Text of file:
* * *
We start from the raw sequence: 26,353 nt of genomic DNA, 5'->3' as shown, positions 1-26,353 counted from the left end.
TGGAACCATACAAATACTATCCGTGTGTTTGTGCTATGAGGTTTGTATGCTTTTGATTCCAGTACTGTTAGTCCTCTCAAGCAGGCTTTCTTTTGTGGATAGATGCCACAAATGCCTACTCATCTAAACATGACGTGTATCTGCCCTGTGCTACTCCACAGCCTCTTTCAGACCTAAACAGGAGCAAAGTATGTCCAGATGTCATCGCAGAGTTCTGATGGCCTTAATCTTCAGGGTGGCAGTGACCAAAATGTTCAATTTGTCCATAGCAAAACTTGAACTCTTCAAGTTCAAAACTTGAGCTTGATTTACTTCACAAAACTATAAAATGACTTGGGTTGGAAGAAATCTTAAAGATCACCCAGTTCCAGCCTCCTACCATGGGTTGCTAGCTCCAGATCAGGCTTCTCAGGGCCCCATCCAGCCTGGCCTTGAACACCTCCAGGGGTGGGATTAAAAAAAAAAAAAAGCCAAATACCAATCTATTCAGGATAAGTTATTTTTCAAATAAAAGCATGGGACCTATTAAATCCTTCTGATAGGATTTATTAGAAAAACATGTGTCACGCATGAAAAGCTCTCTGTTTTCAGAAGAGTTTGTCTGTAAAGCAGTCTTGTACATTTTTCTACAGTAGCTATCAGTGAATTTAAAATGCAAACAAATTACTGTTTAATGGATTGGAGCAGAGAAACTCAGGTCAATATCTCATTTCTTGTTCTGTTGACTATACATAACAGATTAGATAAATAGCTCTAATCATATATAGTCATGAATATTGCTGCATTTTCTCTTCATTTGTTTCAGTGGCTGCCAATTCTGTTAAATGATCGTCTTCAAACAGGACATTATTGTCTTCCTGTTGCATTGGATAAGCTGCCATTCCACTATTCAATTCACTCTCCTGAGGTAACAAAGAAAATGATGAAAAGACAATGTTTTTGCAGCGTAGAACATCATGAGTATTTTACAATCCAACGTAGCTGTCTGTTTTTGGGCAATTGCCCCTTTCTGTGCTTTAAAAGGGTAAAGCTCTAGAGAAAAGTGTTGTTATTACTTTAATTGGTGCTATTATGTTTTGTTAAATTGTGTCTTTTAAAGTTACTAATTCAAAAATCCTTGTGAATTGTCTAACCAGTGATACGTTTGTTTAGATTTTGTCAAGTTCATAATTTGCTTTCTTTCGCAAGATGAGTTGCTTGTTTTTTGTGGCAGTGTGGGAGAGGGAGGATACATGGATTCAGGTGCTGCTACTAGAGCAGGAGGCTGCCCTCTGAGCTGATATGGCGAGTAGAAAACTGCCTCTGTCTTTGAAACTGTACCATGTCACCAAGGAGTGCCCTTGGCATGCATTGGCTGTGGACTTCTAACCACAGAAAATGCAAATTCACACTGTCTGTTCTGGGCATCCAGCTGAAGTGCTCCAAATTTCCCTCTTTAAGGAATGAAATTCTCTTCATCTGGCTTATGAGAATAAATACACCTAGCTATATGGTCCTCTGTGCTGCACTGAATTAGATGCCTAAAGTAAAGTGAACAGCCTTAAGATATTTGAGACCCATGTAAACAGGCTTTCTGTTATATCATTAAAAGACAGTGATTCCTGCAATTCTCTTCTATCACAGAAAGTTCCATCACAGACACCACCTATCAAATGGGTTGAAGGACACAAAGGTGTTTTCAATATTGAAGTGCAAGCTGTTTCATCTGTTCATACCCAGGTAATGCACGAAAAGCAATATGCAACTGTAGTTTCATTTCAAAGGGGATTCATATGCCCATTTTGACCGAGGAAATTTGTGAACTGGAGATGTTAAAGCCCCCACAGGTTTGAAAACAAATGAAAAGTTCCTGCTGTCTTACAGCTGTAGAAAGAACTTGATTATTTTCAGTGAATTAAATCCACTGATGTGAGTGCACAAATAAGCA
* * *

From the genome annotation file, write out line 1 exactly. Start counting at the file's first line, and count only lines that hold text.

We start from the raw sequence: 26,353 nt of genomic DNA, 5'->3' as shown, positions 1-26,353 counted from the left end.